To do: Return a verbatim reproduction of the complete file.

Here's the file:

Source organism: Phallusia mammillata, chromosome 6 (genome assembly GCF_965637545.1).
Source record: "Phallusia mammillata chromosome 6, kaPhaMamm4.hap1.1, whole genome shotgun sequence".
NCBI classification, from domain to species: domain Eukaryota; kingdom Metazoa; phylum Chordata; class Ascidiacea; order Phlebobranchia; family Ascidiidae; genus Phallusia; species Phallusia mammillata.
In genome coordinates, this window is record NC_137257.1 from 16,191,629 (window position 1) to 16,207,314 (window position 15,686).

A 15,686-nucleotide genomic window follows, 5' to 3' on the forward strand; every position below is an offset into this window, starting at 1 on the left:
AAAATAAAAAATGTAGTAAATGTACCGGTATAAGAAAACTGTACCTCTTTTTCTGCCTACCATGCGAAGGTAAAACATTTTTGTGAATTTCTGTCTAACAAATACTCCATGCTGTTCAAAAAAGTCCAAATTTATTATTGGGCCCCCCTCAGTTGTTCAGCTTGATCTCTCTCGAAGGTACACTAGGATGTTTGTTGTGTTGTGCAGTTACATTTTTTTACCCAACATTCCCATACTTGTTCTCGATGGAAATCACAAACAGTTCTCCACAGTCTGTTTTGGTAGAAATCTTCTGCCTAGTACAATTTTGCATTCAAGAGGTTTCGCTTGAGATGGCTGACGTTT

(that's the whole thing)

Source organism: Phallusia mammillata, chromosome 6 (genome assembly GCF_965637545.1).
Source record: "Phallusia mammillata chromosome 6, kaPhaMamm4.hap1.1, whole genome shotgun sequence".
NCBI classification, from domain to species: domain Eukaryota; kingdom Metazoa; phylum Chordata; class Ascidiacea; order Phlebobranchia; family Ascidiidae; genus Phallusia; species Phallusia mammillata.
In genome coordinates, this window is record NC_137257.1 from 16,191,629 (window position 1) to 16,207,314 (window position 15,686).

A 15,686-nucleotide genomic window follows, 5' to 3' on the forward strand; every position below is an offset into this window, starting at 1 on the left:
AAAATAAAAAATGTAGTAAATGTACCGGTATAAGAAAACTGTACCTCTTTTTCTGCCTACCATGCGAAGGTAAAACATTTTTGTGAATTTCTGTCTAACAAATACTCCATGCTGTTCAAAAAAGTCCAAATTTATTATTGGGCCCCCCTCAGTTGTTCAGCTTGATCTCTCTCGAAGGTACACTAGGATGTTTGTTGTGTTGTGCAGTTACATTTTTTTACCCAACATTCCCATACTTGTTCTCGATGGAAATCACAAACAGTTCTCCACAGTCTGTTTTGGTAGAAATCTTCTGCCTAGTACAATTTTGCATTCAAGAGGTTTCGCTTGAGATGGCTGACGTTT